Bronchitis is an inflammatory disease caused in the bronchi or airways of the lungs. It is one of the most commonly diagnosed inflammatory diseases of the lung. The exact description of bronchitis is the consistent onset of productive cough throughout the year at regular intervals. Exceptions for the occurrence of bronchitis include children and infants. In most cases, the diagnosis of bronchitis becomes a challenge as many other pulmonary diseases mimic the symptoms associated with bronchitis. The obstruction of large airways is the specific cause for bronchitis.
The etiologies associated with bronchitis are categorized as bacterial and viral origins. In many cases, the disease is caused by respiratory syncytial viruses, influenza viruses and adeno viruses. Bacterial agents such as Bordatella pertussis and Mycoplasma are causative agents for bronchitis. In these cases, the occurrence of purulent cough is not a significant diagnostic factor of Pneumonia.
Symptoms of bronchitis
The most frequent incidences of bronchitis are during the onset of winter season. This is because of the high volume of viral particles in the atmosphere which attack the host for their mode of survival during unfavorable conditions. Bronchitis can cause much discomfort as it weakens the infected person. Some of the common symptoms of bronchitis include dry cough leading to productive cough which contains greenish yellow phlegm, chest pain, breathlessness, Myalgia, fatigue and headache.
Diagnosis and Treatment of bronchitis
Bronchitis in many cases is self-limiting in origin. Most physicians recommend fluid intake and rest. The key to effective treatment for bronchitis lies in differentiating it from other diseases such as tuberculosis, carcinoma, mycotic infections of the lungs and asthma. Chest x- rays and blood tests are recommended to analyze the toxicity and the inflammation caused. Antibiotics are usually not recommended. However, in case of increased white blood cell count, patient is given intravenous fluids along with antibiotics.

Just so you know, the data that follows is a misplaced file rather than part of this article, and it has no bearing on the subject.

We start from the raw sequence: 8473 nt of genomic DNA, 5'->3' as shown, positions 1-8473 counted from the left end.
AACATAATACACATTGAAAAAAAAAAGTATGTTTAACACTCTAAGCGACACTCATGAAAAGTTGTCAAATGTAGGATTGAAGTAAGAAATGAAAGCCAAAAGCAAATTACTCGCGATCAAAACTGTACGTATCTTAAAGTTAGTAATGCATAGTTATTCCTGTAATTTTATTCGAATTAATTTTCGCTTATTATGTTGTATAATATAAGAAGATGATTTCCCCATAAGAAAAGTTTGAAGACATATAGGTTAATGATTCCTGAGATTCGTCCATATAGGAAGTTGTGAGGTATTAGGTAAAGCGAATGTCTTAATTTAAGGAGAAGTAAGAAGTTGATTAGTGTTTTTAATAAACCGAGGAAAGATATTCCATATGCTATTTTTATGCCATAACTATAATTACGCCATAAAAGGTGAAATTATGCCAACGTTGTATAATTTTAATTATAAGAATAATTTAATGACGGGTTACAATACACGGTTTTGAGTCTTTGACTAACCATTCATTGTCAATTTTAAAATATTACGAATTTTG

Wheezing is a characteristic high pitched whistling sound made while breathing, a primary symptom of a chronic respiratory disease - Asthma. It is not uncommon in those with respiratory allergies, especially during the hay fever season. Sometimes, other respiratory infections could be accompanied by mild wheezing, especially when acute Bronchitis is experienced. It is also noticed in those with heart failure and Chronic Obstructive Pulmonary Disease COPD. While most commonly wheezing occurs during breathing out, it can sometimes also be related to breathing in.
Causes of Wheezing
Narrowing of airways results in breathing difficulty and wheezing. There could be several causes for narrowing of airways including inflammation from asthma, infection, allergic reaction or a physical obstruction such as tumor or foreign body inhalation. Among the possible causes of wheezing include allergies, insect bite or medication or pollen, pet dander, dust, foods, Bronchiolitis, bronchitis, childhood asthma, epiglottitis, GERD, heart failure, lung cancer, pneumonia, sleep apnea, smoking and vocal cord dysfunction.